A powerful methane-detection sensor flight tested by NASA researchers might increase the viability of using small unmanned aircraft systems for pipeline patrol, the agency said March 28.
The Pasadena, California-based Jet Propulsion Laboratory has been testing its Open Path Laser Spectrometer sensor on various platforms since 2014. Similar to another sensor NASA developed for use on Mars, the device can detect methane in parts per billion by volume. This, the agency said, makes it a viable contender for use by the pipeline industry in detecting small methane leaks.
In late February, laboratory researchers partnered with University of California Merced’s Mechatronics, Embedded Systems and Automation Lab to flight test the sensor on a small quadcopter that was flown at various distances from controlled methane-emitting sources.
NASA said that the sensor, coupled with a small drone’s vertical flight capabilities, could "extend the use of methane-inspection systems" and improve operational safety. The agency intends to conduct flight tests this year with a fixed-wing drone, which it said would provide the longer flight endurance necessary to inspect pipeline systems that can extend for hundreds of miles in remote areas.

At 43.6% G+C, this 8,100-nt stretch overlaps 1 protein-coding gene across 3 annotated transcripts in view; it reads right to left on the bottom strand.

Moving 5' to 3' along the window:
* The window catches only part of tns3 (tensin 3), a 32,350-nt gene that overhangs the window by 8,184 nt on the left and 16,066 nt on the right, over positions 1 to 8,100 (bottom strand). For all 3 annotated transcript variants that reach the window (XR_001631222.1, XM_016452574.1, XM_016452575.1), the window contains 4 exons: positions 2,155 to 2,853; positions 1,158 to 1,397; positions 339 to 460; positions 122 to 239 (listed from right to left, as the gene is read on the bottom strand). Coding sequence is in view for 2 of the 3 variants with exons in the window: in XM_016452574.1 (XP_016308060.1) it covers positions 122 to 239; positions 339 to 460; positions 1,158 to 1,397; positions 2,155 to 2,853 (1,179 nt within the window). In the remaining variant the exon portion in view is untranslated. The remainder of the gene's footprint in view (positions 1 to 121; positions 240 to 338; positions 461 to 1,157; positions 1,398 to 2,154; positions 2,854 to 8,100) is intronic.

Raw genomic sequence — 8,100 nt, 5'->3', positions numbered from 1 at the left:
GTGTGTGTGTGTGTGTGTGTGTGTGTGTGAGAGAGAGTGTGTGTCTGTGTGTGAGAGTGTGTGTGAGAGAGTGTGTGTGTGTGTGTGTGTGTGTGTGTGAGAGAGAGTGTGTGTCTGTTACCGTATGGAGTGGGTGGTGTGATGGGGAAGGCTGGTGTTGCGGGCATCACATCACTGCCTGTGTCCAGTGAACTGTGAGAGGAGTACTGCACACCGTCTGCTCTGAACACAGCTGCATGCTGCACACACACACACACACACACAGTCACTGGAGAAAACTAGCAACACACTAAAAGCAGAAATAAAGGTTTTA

The UAS industry and the energy sector both have viewed pipeline patrol and inspection services as a viable market, along with other traditionally manned aircraft roles that are either deemed “dull, dirty or dangerous,” or which view manned helicopters as cost prohibitive.
Bristow Group in early February invested $4.2 million in drone company Sky-Futures, granting the offshore helicopter operator the ability to perform unmanned inspection services to the oil and gas industry.
That same month, a team from the Imperial College in London won the United Arab Emirates’ Drones for Good Award for designing a drone that could both spot gas leaks and fix them using liquid polyurethane foam.